Dr Farkhod Tolipov, director of Knowledge Caravan, an institute which studies geopolitics in Central Asia, said: "The opening and unlocking of Central Asia appears to be a more complicated and protracted process than expected, in which the 'Modern Silk Road' needs to balance multiple national interests."
For Horgos to fulfil its promise, the Chinese need to change their mindsets, said experts.
Beijing has deployed moves from a familiar playbook to try and spur economic growth: capital and infrastructure investment, and preferential policies to try to make Horgos a more attractive offshore yuan settlement centre than even Shenzhen or Shanghai.
But it needs to look at how it can help Central Asian countries build up their infrastructure, said Professor Yang Yiyong, director of the Macroeconomics Institute at the National Development and Reform Commission, China's economic planning authority. "We should be taking a leaf from Singapore's book, setting up cooperation offices in each of the five Central Asian countries," he said at a Belt and Road forum.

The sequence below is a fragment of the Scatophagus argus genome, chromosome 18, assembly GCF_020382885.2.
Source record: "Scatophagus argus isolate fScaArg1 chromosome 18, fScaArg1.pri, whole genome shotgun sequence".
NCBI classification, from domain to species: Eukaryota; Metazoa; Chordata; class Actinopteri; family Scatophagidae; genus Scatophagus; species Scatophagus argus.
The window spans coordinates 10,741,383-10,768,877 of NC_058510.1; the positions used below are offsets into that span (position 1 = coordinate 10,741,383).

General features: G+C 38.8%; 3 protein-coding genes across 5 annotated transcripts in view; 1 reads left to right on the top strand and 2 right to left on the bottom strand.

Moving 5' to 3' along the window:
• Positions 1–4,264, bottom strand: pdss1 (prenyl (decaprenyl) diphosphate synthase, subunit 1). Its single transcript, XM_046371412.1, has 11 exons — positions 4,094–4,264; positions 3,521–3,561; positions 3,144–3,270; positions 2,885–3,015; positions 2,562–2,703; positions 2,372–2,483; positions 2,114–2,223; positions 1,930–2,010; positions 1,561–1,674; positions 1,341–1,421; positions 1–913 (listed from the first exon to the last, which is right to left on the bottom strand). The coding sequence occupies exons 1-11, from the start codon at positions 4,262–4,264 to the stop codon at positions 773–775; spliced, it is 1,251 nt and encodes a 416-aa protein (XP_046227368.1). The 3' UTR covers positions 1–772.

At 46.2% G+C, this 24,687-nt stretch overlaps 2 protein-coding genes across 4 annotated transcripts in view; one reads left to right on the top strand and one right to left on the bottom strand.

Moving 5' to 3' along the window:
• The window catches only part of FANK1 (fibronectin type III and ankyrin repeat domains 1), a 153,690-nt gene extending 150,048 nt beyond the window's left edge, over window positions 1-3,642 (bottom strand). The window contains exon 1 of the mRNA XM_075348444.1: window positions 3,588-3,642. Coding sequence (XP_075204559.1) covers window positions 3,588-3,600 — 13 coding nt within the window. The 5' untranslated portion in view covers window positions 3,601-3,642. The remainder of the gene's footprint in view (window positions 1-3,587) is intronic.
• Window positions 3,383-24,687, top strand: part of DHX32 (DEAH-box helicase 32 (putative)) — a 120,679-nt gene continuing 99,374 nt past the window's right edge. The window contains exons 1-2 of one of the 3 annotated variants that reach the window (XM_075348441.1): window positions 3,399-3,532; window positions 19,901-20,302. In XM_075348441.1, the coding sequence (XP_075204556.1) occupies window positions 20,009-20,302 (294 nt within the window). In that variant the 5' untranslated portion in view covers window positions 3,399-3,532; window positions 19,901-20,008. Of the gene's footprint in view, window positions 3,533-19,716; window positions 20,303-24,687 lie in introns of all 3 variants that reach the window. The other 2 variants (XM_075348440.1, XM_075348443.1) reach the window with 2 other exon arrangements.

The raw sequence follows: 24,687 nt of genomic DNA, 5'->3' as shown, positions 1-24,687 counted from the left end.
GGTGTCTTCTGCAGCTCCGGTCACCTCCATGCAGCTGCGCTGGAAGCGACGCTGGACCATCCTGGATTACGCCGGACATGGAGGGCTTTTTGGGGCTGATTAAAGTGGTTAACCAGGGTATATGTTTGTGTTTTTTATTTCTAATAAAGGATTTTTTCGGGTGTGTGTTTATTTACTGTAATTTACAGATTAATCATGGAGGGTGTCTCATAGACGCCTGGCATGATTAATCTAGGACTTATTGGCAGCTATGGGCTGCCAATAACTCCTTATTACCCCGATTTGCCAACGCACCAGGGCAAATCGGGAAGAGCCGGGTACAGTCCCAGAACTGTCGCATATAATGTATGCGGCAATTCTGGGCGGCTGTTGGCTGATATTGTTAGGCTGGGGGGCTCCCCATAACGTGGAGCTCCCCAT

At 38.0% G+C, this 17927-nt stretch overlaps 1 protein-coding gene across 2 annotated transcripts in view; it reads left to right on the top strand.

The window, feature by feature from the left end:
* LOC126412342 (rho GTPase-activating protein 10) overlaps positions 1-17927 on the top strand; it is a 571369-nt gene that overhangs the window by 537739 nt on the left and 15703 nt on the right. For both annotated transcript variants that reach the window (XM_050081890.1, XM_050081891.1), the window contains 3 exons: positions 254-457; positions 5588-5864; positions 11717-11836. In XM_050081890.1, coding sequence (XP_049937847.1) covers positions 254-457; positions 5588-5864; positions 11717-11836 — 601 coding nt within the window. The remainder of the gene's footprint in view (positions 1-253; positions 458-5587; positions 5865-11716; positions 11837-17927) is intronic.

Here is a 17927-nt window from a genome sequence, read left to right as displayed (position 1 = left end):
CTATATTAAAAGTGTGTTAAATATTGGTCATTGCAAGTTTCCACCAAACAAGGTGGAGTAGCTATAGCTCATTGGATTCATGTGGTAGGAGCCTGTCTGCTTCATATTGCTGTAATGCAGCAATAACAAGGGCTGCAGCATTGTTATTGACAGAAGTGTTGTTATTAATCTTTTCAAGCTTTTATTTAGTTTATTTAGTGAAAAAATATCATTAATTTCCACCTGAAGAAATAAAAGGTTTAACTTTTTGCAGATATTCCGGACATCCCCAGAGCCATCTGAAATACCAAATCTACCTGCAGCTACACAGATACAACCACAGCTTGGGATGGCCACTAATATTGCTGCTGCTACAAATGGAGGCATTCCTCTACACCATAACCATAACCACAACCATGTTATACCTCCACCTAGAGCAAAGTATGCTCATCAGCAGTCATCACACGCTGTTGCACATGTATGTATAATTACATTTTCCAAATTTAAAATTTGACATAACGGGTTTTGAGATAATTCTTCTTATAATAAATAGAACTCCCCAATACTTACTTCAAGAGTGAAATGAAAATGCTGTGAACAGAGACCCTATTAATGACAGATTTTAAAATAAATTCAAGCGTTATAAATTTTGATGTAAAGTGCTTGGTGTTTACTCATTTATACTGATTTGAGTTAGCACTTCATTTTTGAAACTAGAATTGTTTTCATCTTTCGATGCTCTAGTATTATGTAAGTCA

Dr Tolipov said China should help Eurasia attract third-party investment. "By using the Silk Road Economic Belt idea, these states can advertise their own territories, resources, economic potential, reliability, perspectives and even history to draw outside investors."
Fujian gears up to boost trade links with S-E Asia
Call it the frozen seafood express delivery.
Previously, seafood imports from South-east Asia, such as ribbon fish, squid and pomfret, would be stuck for days at Mawei Port in Fuzhou before being cleared by Customs and sent to different corners of China.
Now, one day may be all it takes for the seafood to go from port to dining table, with the setting up of a 24-hour inspection station inside a wholesale market near the port in 2013 speeding up Customs clearance by leaps and bounds.
Quanzhou remains key to maritime Silk Road
Any talk of the revival of the ancient maritime Silk Road will not be complete without a mention of Quanzhou city.
As one of the key starting points of the sea route, through which China exported its ceramics, silk and tea, Quanzhou was said to be the largest port in the east from the 10th century to 14th century.
Also known as Zaiton among Arab traders in the old days, based on citong, the Chinese name for the coral trees that used to line the streets, the city has many remnants of Muslim, Christian, Hindu, Buddhist and Taoist religious sites from that period. The local government has applied for 16 such sites to be added to the Unesco's list of World Heritage Sites next year.